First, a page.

Q: My mom once told me a story about her dad, who was a former sheriff of Macoupin County. She said that one day when she was a little girl, she ran after her dad, begging, “Take me riding with you today, Daddy!” He answered, “No, honey, I can’t. I’ve got to run a hanging today at the courthouse.” My question: How were public executions run in the old days?
John Rinderer, Aviston
They were run very swiftly, very efficiently — and very rarely, if reports of the only two legal executions in Macoupin County that I could find can be believed.
“Macoupin County’s long record of no legal executions may be broken at Carlinville on December 22 (1924) when Lester Kahl, 24 years old, is led to the gallows for the death of his bride,” read the opening of an Edwardsville Intelligencer article published after Kahl’s sentencing on Nov. 29.
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In the late summer that year, the young farmer had shot Marguerite Kahl, his wife of just 13 days, and buried her in a shallow grave in his fields. Before her body was found, Kahl claimed that she had run off with a strange man and woman in an automobile. Finally, after a “rigid grilling,” Kahl broke down and confessed to a murder as cold-blooded as you’ll ever find.
“I killed my wife on Thursday, September 15, about 7 o’clock,” Kahl stated in a signed confession published in the Macoupin County Enquirer. “I went to the wheat field where I was getting ready to sow wheat about 1:15 Thursday. I put the gun on the wagon after dinner.
“My wife came out to the field where I was harrowing about 7 p.m. She began (to) talk about a girl with whom I had kept company before our marriage and also asked me to buy some clothes, which, however, I told her that I could not afford. It was after this conversation I decided to kill her.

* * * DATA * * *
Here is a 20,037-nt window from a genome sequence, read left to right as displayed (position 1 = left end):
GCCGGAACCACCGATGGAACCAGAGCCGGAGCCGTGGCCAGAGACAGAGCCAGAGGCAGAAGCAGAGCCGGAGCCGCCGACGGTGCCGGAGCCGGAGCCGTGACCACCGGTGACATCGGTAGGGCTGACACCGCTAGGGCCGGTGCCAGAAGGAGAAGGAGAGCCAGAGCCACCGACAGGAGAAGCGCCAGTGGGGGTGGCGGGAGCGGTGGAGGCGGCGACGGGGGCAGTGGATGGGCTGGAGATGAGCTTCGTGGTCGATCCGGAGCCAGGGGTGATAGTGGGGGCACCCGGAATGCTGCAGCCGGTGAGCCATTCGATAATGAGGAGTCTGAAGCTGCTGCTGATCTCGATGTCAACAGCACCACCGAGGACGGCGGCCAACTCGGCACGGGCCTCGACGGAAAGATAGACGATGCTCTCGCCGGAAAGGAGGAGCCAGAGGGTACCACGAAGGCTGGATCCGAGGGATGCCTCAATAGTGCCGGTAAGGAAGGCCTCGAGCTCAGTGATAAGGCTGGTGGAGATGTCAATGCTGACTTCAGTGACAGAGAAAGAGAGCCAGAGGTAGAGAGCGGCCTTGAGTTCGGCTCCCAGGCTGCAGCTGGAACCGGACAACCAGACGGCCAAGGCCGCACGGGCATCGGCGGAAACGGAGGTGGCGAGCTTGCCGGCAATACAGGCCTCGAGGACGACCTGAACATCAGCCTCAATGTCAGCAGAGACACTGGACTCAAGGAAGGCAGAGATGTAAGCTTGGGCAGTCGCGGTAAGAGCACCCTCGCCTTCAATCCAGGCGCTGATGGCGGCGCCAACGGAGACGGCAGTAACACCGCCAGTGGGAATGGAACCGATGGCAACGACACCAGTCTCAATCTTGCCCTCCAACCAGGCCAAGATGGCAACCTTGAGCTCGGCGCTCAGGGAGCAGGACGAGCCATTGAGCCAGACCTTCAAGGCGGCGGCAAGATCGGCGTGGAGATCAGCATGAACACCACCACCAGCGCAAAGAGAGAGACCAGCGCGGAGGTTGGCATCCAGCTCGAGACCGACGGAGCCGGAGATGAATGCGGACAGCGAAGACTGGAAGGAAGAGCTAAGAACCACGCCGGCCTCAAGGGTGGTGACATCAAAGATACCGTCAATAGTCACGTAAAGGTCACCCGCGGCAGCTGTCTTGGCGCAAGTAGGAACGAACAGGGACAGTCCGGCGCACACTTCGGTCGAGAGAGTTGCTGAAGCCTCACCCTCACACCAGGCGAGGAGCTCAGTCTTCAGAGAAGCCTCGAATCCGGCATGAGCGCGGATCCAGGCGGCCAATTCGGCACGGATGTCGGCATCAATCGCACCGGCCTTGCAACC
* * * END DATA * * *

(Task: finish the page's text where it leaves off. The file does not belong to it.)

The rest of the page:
“I asked her to hand me the gun ... I told her to get to the other side of the hedge and drive some doves out so I could shoot them. I intended to kill her when she got to the other side of the hedge. She was about 30 feet away when I shot her the first time. ‘You have done a good job,” she uttered when she fell. I then went over to the hedge, reloaded the gun and fired a second shot, which killed her instantly.”
After loading her body on his wagon, Kahl said he drove about a quarter of a mile and dug a “knee-deep” hole in which he laid her body and covered it with his horse’s blanket before filling it back in.
A few weeks later, Kahl denied the confession and said he would claim insanity. But on Nov. 29, Judge Frank Burton showed no mercy.
“It is the duty of this court to see that justice is done,” Burton said. “No worse crime has ever been committed in Macoupin County. Therefore, I sentence you to hang by the neck until dead.”
“While waiting to hear his fate, Kahl sat upright in his chair,” the Intelligencer reported. “As he heard the words which would plunge him into eternity, he dropped his head but said nothing. Suddenly, he pulled at his chest as though it was difficult for him to breathe. His father, Edward Kahl, sat with a bowed head and said nothing. Attorney E.C. Knotts (Kahl’s lawyer) offered no complaint and said he had no fault to find with the order. It indicates no attempts will be made to save the man’s life.”